For radical thought has in fact changed over the past 30 years. Today’s protestors draw upon decades of corrosive academic theory: deconstruction; critical legal studies; pseudo-disciplines based on victimology – the unholy trio of race, class, and gender; and the New Age religion of environmentalism. Indeed, William Blum’s Washington Free Press is filled with the writings of radical greens, for whom human life is little more than contamination of planet earth. Add to this the throngs of professional thugs posing as anti-global trade protestors who periodically loot and pillage cities, and the degree of change since Woodstock becomes clearer. We’re faced today by a fusionist left eager to overlook internal differences to form a unified front.

Public response to this new fusion of malcontents is reassuringly negative; opinion polls place President Bush’s approval rating at around 90 percent, and most Americans demand a military response to the terrorist bombings. Even the elite media presented a unified, pro-American face in the first week after the bombings, perhaps more from sheer shock than from a genuine sense of patriotism. But that visage has fractured with each passing day, so that as September draws to a close America’s intellectual elite appear less resolute in their dedication to principle. Overcoming the toxic seepage of academic opinion into the mainstream will require a significant counteroffensive that takes its strength from the patriotism and self-sacrifice so evident among our citizens over the past few weeks. The struggle before us will be long and at times frustratingly obscure. Let us take this opportunity to ensure that the deaths of innocents will not be compromised by the fatuousness of the professors.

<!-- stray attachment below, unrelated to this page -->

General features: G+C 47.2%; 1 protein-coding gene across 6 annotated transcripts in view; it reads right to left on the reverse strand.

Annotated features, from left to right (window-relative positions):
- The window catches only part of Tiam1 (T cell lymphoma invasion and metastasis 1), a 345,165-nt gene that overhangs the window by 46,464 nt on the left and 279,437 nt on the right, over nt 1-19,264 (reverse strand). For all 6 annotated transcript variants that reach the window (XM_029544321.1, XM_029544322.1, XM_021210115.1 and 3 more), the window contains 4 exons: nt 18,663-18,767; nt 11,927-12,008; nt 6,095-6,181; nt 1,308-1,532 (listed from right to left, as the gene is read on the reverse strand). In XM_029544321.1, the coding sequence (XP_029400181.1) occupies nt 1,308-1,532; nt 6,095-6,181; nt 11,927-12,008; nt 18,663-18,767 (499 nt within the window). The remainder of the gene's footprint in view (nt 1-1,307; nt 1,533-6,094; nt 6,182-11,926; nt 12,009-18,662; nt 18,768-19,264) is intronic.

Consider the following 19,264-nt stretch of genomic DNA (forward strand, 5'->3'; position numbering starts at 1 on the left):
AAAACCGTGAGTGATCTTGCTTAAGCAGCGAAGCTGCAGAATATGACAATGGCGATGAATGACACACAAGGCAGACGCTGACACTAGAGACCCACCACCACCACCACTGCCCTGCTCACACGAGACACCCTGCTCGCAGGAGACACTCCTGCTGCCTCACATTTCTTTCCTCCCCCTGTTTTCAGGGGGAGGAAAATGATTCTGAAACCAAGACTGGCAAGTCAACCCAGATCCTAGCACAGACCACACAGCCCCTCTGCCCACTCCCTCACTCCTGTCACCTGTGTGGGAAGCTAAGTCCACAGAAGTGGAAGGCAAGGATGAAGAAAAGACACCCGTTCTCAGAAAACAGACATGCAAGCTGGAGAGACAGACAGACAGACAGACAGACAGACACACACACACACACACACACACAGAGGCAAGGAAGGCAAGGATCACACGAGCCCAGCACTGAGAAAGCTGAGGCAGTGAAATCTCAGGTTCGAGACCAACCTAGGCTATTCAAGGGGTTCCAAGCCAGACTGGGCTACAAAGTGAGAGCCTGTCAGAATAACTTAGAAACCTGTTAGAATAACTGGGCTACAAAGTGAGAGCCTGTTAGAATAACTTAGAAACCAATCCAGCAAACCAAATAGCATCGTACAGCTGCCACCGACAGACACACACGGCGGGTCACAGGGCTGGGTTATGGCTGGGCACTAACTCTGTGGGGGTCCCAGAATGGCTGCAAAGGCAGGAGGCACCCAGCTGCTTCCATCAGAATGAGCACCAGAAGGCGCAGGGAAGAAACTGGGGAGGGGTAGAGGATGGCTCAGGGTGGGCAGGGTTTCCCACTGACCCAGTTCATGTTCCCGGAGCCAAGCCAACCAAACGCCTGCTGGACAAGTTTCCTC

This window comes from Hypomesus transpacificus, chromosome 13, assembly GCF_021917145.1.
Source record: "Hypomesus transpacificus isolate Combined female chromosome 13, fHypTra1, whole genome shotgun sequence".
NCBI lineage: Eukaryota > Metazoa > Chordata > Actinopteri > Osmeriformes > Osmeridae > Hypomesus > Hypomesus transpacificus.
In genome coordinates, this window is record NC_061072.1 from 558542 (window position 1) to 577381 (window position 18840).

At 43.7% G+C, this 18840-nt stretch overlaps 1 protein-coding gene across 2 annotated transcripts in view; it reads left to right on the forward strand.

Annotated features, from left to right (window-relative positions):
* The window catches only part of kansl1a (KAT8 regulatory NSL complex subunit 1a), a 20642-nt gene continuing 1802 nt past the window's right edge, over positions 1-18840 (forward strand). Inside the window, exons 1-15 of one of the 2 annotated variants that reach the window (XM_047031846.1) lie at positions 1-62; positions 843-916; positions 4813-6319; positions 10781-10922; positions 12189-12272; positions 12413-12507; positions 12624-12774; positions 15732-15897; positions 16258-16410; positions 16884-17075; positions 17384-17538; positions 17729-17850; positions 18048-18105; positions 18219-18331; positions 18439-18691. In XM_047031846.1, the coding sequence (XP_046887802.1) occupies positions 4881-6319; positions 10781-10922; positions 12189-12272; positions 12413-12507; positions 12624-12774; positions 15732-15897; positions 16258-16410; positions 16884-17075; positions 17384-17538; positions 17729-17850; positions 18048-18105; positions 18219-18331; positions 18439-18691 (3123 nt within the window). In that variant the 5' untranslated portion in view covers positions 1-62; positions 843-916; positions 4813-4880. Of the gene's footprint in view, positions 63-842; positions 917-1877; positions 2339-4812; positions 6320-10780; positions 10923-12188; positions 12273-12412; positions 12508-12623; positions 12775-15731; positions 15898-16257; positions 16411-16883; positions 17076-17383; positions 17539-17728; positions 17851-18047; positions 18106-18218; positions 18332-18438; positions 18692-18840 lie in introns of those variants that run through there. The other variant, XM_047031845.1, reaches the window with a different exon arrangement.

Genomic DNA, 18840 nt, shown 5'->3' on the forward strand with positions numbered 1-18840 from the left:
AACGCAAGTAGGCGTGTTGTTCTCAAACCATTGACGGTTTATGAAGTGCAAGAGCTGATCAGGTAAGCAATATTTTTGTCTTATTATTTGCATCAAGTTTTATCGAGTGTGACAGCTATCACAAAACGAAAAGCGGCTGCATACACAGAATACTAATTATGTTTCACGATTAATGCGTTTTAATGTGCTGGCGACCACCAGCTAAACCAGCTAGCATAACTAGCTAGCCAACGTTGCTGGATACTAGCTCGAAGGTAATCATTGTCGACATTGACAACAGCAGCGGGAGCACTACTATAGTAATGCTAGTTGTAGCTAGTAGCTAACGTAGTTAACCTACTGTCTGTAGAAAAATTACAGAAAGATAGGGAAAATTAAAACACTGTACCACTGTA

Winfield Myers is director of communications at the Intercollegiate Studies Institute. Candace de Russy is a writer on educational and cultural issues.


Candace de Russy is a writer and trustee of the State University of New York. Mitchell Langbert is associate professor of business at Brooklyn College. Phil Orenstein is a systems manager based in Queens and formerly an adjunct lecturer of Computer Aided Manufacturing at Queensborough Community College and Farmingdale State University.